Kea (Nestor notabilis) are the world’s only alpine parrots, and recent research suggests that they have sophisticated social and physical intelligence.
Kea are endangered, with a population estimated between 1,000 and 5,000 individuals. This is in part due to their curiosity, which results in deaths from lead poisoning as a result of chewing on human-made objects such as old building fixtures and lead-head nails. Lead poisoning causes reduced cognitive function, impairs development, and suppresses immune function.
Other human-made objects can also be harmful to kea. This is particularly true for populations that are in contact with humans and may be fed human food, as some of these contain toxic substances (such as chocolate) or where kea may get involved in accidents involving human-made objects (such as getting run over by motor vehicles).
Kea are also threatened by invasive predators such as feral cats and stoats, that can dramatically reduce nestling survival. Other risks threatening kea populations include climate change, avian diseases, and illicit wildlife trafficking.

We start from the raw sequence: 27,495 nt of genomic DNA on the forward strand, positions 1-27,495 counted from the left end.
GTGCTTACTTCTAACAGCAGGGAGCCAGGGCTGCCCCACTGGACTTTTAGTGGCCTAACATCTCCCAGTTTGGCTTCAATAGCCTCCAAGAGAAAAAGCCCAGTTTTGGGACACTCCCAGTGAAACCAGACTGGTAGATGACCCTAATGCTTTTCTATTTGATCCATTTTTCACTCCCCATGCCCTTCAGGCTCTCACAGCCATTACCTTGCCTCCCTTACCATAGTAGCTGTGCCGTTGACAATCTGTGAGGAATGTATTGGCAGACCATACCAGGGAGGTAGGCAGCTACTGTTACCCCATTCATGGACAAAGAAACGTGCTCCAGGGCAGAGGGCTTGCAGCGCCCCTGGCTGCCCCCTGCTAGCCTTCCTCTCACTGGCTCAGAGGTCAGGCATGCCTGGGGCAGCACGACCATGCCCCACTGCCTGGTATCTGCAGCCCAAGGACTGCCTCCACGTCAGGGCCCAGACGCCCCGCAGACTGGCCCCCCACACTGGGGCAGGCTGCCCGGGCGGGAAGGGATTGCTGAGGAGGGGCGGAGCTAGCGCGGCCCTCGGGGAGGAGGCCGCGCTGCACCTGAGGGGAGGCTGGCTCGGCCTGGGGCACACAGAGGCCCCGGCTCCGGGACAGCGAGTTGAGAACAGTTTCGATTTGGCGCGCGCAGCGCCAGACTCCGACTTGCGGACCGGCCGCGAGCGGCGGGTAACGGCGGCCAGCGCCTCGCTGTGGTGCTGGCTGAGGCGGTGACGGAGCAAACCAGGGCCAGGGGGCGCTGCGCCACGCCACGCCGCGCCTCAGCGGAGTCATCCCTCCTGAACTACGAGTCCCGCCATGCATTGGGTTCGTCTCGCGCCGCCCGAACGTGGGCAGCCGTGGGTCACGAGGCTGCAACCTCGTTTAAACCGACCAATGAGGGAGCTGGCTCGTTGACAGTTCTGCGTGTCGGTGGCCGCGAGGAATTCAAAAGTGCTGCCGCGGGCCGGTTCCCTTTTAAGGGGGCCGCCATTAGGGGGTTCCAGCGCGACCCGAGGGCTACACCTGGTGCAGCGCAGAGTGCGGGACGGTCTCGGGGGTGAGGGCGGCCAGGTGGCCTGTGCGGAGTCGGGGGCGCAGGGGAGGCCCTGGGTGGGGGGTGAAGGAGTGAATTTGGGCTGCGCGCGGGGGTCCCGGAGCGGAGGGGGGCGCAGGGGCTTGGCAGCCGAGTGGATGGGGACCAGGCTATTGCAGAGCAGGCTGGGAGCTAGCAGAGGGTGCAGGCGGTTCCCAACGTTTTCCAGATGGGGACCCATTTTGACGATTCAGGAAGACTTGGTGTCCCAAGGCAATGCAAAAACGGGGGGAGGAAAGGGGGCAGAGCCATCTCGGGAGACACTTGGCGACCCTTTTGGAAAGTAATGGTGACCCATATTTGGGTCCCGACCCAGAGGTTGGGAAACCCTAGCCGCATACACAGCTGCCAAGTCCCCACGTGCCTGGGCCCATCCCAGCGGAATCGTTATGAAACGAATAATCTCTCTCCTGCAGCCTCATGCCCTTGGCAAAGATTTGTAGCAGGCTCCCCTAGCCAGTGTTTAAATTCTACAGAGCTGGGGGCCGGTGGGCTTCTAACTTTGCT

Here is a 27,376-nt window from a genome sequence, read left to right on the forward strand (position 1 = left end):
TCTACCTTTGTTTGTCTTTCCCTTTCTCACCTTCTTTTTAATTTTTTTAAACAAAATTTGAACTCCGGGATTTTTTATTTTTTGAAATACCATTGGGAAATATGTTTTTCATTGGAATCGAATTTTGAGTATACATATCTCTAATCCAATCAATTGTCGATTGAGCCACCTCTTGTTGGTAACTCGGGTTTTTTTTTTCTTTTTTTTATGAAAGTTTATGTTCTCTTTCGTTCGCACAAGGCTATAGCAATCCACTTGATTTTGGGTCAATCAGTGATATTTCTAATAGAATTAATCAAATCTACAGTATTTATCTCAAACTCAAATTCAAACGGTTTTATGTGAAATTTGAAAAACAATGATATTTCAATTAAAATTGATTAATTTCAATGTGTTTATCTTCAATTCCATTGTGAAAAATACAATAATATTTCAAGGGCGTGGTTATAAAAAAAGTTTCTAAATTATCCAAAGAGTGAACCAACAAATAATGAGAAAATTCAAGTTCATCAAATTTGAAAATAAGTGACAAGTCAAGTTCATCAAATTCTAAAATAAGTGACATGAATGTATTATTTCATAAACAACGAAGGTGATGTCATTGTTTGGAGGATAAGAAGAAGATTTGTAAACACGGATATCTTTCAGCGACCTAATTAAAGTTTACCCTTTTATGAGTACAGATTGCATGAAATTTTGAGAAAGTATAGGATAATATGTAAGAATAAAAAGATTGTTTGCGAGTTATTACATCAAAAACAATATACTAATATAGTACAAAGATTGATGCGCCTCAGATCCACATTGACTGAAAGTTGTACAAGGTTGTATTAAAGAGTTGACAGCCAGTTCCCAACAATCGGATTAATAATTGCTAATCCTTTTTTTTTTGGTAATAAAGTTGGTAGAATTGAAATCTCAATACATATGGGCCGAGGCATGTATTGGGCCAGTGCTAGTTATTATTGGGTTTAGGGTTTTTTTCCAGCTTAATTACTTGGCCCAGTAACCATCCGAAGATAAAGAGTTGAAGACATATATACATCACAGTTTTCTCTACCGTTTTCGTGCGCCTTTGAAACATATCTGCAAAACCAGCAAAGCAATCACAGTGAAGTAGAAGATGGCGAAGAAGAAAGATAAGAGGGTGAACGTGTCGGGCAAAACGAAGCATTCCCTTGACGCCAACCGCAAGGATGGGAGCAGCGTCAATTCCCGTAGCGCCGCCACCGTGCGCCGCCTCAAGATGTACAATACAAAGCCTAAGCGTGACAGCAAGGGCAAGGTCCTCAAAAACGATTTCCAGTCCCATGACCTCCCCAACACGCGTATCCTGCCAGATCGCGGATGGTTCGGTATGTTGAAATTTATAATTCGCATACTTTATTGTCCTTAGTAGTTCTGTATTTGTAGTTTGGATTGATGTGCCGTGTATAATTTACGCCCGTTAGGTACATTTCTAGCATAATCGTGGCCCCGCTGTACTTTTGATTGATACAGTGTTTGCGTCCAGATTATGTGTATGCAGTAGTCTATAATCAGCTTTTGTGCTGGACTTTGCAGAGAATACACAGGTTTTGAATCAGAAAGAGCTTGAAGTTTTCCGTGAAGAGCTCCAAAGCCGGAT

Our research on kea laughter is carried out both with wild populations throughout the South Island of New Zealand, and with captive individuals held at Willowbank Wildlife Reserve. This allows us to study kea both in their natural environments, but also under controlled conditions where we have a stable population of individuals.
We hope that our research on kea will spark public interest in this species and its conservation. There are many ways in which the public can help the kea, for example, by making a donation or becoming a sponsor, volunteer, or member of the Kea Conservation Trust. More information on this is available on their website.